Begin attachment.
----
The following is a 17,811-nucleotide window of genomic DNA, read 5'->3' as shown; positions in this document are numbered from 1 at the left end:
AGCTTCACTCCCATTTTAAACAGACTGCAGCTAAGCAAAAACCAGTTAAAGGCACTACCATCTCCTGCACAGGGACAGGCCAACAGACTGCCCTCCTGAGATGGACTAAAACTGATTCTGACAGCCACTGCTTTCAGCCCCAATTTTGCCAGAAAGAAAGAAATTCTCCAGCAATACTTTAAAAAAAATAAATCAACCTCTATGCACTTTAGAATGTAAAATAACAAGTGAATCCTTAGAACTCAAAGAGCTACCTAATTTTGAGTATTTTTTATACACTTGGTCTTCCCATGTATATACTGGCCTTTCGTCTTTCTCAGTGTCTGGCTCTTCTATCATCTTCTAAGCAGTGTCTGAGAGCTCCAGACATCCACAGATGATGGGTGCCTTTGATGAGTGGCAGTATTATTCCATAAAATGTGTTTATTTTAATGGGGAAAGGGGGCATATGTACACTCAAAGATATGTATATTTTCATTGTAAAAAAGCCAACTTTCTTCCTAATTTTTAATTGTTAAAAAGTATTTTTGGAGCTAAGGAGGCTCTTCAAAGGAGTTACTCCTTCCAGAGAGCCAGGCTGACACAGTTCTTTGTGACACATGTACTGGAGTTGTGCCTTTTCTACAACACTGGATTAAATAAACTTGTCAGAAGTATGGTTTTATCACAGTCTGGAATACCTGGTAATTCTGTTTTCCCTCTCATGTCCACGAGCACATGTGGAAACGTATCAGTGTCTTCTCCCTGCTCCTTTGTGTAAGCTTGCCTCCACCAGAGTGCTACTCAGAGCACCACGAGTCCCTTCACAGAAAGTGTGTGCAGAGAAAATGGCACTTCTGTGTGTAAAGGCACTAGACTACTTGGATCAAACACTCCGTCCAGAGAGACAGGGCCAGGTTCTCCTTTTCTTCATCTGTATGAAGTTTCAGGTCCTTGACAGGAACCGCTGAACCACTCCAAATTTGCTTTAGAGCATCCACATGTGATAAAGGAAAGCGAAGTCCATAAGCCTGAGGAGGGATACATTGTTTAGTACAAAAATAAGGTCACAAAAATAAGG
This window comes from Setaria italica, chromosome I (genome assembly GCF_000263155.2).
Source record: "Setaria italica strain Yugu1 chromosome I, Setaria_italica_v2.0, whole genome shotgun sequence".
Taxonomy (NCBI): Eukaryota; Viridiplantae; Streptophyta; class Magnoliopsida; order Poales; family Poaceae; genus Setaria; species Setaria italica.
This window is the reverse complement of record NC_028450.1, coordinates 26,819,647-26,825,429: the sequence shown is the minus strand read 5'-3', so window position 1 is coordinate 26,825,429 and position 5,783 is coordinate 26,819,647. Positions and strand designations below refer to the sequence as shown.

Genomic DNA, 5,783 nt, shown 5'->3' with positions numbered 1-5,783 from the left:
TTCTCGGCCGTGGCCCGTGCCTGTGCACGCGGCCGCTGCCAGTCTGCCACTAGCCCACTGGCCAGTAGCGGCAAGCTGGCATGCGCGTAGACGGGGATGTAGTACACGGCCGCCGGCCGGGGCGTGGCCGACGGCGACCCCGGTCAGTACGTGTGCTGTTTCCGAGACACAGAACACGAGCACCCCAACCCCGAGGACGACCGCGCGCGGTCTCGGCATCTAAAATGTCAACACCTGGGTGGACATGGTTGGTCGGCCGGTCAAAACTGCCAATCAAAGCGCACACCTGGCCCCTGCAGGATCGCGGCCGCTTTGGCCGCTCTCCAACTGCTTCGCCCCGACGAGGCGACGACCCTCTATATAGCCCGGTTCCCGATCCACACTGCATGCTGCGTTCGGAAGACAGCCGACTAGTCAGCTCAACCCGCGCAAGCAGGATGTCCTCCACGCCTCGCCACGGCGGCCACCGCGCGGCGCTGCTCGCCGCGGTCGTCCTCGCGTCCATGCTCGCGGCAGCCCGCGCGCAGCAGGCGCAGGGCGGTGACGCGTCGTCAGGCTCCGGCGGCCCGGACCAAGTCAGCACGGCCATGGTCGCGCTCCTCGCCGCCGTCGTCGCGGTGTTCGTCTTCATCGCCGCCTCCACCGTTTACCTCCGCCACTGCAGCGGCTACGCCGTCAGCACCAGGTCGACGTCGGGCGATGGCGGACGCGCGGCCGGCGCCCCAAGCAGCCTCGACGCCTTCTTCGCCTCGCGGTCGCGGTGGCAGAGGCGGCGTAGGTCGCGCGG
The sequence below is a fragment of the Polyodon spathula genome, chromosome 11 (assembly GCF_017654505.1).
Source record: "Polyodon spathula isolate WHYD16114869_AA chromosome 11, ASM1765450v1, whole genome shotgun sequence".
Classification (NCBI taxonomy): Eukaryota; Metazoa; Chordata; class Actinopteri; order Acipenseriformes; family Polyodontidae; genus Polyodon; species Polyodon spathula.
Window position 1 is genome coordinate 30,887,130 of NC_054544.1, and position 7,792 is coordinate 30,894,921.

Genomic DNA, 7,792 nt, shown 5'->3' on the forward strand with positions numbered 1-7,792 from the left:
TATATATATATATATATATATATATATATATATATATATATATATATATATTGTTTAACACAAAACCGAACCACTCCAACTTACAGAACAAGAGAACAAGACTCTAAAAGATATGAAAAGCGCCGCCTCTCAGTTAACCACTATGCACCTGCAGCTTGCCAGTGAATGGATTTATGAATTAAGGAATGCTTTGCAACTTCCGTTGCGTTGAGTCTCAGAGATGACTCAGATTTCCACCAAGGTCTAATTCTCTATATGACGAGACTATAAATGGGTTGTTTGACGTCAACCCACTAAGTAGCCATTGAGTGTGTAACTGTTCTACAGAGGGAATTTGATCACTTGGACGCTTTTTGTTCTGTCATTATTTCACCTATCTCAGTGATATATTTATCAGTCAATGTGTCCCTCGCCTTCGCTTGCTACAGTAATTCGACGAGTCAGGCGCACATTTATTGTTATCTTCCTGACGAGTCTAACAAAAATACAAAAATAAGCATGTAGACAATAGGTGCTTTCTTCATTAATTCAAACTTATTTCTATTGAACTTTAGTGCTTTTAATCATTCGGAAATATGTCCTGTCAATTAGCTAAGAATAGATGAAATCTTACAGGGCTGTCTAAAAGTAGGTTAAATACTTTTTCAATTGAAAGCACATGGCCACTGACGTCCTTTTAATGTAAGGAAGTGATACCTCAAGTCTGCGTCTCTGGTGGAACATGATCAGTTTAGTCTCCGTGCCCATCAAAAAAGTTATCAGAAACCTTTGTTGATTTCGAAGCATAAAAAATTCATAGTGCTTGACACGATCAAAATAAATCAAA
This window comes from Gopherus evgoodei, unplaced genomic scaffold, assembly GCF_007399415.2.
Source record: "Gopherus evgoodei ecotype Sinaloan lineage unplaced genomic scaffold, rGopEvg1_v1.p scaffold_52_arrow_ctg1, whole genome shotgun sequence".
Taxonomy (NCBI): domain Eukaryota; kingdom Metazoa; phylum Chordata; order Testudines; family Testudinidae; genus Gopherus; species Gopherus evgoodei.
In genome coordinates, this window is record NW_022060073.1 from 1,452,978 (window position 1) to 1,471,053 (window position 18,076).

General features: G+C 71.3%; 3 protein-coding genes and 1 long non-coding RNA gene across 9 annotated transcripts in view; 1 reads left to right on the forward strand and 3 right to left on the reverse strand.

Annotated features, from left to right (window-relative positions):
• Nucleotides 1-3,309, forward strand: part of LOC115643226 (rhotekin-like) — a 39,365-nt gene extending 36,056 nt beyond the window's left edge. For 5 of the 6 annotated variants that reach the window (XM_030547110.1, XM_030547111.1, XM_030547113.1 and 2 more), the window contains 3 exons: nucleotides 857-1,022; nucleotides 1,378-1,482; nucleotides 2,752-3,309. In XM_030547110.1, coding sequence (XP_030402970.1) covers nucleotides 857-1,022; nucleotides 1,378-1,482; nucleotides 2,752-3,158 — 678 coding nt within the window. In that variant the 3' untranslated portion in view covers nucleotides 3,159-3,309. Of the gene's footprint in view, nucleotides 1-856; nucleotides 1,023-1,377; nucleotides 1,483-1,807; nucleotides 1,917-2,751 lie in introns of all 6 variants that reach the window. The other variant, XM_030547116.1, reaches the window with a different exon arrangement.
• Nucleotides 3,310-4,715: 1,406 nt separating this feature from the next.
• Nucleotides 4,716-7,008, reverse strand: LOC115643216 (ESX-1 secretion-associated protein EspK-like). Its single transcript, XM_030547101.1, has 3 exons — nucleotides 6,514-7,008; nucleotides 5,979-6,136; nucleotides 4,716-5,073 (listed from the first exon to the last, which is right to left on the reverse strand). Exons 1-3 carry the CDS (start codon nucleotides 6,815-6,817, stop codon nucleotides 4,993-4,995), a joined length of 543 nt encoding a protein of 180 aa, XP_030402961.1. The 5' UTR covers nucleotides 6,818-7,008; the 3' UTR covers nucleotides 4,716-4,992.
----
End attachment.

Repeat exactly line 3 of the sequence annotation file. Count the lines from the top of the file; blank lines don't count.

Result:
This window comes from Setaria italica, chromosome I (genome assembly GCF_000263155.2).